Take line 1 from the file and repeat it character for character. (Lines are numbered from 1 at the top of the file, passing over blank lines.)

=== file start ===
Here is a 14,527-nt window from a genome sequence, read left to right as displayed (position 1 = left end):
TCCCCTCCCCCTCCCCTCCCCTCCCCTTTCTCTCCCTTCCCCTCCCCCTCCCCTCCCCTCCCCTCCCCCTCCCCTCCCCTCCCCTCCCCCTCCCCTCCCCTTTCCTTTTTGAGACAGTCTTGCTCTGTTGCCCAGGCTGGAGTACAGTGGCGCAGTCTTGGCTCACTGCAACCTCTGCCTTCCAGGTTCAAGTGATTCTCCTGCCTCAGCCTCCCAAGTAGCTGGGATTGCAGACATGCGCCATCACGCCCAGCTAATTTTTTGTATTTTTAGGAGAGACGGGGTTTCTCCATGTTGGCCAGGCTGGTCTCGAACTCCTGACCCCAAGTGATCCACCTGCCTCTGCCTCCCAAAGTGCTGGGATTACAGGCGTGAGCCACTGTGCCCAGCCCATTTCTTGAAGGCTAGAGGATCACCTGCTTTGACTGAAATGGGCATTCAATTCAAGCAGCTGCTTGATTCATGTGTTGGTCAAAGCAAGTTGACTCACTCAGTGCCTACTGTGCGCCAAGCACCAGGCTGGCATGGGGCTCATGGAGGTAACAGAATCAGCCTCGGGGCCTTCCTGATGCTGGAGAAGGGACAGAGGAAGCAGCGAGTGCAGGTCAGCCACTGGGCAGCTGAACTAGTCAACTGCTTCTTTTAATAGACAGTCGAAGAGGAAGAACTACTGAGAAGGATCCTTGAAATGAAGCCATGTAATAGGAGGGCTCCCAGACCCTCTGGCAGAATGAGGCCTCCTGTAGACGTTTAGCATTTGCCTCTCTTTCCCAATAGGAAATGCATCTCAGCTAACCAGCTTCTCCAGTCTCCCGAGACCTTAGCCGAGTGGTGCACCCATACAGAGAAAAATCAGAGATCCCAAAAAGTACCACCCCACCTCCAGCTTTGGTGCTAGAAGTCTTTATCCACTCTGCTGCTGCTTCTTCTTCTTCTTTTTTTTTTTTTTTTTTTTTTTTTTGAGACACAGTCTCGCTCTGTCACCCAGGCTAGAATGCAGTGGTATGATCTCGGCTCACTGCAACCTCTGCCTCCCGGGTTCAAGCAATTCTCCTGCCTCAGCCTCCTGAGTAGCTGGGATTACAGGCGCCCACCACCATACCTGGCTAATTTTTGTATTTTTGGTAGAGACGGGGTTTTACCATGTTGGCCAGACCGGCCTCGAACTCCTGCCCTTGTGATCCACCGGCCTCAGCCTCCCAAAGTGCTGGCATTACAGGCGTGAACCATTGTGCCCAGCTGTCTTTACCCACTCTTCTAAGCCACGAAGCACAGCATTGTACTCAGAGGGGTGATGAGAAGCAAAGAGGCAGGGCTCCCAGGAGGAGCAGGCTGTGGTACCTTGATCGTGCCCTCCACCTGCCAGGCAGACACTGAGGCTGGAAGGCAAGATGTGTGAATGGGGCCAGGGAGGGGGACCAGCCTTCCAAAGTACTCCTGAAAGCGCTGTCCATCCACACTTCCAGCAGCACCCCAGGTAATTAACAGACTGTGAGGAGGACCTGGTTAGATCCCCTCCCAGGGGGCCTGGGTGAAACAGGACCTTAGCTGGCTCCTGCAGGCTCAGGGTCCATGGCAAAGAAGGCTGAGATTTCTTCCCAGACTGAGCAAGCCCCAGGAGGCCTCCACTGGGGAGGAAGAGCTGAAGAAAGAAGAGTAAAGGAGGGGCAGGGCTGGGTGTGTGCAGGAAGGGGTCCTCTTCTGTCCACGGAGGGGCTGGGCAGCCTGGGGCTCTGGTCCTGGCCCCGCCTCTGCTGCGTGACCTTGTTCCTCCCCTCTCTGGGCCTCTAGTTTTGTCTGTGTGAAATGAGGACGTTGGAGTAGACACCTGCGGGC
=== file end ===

Here is a 14,527-nt window from a genome sequence, read left to right as displayed (position 1 = left end):